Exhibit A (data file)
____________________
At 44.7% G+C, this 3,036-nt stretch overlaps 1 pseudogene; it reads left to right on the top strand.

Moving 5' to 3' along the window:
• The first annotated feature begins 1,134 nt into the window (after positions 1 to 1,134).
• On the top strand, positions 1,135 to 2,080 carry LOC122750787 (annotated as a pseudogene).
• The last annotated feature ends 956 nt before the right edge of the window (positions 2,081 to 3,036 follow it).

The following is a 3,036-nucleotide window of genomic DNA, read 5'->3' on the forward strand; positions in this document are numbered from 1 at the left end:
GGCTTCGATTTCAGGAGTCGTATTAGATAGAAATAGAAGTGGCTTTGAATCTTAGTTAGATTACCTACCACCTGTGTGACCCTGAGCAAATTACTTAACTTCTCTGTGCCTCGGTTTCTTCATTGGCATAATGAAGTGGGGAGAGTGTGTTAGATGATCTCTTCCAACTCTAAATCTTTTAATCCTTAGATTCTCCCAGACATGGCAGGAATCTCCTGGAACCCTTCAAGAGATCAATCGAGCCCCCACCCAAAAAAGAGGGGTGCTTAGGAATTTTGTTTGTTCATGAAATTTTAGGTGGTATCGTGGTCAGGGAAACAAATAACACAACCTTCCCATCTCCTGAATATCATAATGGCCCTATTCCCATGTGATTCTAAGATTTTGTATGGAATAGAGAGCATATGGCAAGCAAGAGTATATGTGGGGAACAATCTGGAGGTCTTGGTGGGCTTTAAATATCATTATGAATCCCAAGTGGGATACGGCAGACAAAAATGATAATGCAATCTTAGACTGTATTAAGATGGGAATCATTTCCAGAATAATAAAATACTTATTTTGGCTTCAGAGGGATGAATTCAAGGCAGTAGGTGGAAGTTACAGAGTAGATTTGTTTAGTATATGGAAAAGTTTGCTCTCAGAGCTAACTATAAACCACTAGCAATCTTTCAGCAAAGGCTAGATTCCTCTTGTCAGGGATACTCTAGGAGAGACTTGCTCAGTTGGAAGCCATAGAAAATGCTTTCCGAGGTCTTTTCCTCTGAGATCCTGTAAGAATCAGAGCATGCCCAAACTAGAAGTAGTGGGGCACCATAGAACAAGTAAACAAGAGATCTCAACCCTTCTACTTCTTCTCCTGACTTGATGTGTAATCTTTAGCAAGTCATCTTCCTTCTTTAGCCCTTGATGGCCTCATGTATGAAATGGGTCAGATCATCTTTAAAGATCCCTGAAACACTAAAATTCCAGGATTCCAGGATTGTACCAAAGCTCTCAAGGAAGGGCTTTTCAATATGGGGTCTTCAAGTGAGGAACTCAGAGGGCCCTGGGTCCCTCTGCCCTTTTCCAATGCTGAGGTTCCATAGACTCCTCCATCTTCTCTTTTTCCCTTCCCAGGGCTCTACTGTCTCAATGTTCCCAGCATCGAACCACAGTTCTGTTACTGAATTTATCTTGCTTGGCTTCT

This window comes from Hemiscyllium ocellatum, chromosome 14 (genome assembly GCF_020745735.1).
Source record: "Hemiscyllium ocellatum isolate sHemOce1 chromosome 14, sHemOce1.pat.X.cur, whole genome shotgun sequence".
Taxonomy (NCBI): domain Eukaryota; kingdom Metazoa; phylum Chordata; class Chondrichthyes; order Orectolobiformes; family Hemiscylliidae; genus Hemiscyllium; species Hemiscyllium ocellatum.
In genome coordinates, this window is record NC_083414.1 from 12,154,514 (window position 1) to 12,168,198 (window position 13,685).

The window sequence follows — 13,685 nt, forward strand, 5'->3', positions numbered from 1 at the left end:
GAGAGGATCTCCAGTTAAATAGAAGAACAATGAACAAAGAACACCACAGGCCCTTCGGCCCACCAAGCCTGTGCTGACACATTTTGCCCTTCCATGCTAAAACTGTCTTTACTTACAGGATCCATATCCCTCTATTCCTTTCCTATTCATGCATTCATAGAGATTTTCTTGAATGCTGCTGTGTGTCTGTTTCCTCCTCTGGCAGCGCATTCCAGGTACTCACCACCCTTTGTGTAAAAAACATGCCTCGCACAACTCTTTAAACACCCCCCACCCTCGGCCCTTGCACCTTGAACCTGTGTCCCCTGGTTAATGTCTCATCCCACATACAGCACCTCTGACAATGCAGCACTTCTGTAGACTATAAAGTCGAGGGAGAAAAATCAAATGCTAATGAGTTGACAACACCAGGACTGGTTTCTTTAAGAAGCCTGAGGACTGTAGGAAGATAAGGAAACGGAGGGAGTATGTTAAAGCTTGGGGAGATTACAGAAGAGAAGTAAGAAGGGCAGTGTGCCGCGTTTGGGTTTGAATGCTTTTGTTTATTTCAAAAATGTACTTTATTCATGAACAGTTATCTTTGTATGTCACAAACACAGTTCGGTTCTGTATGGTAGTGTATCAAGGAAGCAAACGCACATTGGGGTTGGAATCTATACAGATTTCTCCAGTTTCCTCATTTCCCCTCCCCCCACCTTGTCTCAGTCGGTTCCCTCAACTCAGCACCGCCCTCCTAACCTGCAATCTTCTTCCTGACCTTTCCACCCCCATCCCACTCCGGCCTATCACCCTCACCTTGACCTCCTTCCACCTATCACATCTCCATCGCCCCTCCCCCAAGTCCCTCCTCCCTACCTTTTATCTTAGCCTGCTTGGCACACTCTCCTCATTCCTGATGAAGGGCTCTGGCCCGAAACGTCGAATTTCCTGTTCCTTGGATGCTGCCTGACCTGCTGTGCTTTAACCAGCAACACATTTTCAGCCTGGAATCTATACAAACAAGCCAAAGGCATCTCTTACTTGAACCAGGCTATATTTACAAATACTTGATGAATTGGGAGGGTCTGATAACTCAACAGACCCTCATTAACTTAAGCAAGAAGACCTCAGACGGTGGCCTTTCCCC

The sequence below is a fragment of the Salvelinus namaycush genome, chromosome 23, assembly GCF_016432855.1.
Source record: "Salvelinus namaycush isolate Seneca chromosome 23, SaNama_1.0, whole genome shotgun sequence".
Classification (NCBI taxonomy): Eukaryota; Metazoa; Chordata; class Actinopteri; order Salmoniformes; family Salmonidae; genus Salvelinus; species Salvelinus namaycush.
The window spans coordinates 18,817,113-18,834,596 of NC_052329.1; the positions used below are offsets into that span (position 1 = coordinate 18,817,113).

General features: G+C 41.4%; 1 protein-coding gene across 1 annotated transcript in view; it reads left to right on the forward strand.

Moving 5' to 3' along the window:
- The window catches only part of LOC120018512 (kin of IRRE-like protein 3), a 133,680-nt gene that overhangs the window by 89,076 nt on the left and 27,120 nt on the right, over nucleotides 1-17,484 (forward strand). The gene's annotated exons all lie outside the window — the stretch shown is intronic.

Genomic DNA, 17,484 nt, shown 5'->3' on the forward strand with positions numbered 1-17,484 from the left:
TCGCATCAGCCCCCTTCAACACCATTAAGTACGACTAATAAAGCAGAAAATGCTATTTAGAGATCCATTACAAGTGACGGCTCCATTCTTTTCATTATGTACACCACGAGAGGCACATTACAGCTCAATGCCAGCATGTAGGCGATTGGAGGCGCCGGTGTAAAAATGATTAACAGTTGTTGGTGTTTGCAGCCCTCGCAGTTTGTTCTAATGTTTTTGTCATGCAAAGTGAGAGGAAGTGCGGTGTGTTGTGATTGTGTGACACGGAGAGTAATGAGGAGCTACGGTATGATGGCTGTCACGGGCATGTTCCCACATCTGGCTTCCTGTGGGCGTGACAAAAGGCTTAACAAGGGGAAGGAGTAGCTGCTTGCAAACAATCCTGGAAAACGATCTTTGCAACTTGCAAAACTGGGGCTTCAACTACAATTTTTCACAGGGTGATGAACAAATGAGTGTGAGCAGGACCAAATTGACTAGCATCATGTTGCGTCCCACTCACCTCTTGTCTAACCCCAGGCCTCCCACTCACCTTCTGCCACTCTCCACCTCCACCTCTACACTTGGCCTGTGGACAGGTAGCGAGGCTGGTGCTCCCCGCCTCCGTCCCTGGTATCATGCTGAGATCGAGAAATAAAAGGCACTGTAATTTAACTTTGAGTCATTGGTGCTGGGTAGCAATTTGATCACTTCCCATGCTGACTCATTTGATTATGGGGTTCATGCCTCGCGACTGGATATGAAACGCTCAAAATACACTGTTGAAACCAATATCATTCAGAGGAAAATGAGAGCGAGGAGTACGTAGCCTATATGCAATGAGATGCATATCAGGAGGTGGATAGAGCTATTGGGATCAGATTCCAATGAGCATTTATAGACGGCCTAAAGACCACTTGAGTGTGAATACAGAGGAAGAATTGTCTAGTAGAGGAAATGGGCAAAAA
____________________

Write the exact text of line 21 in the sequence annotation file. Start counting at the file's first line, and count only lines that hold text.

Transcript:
Genomic DNA, 17,484 nt, shown 5'->3' on the forward strand with positions numbered 1-17,484 from the left: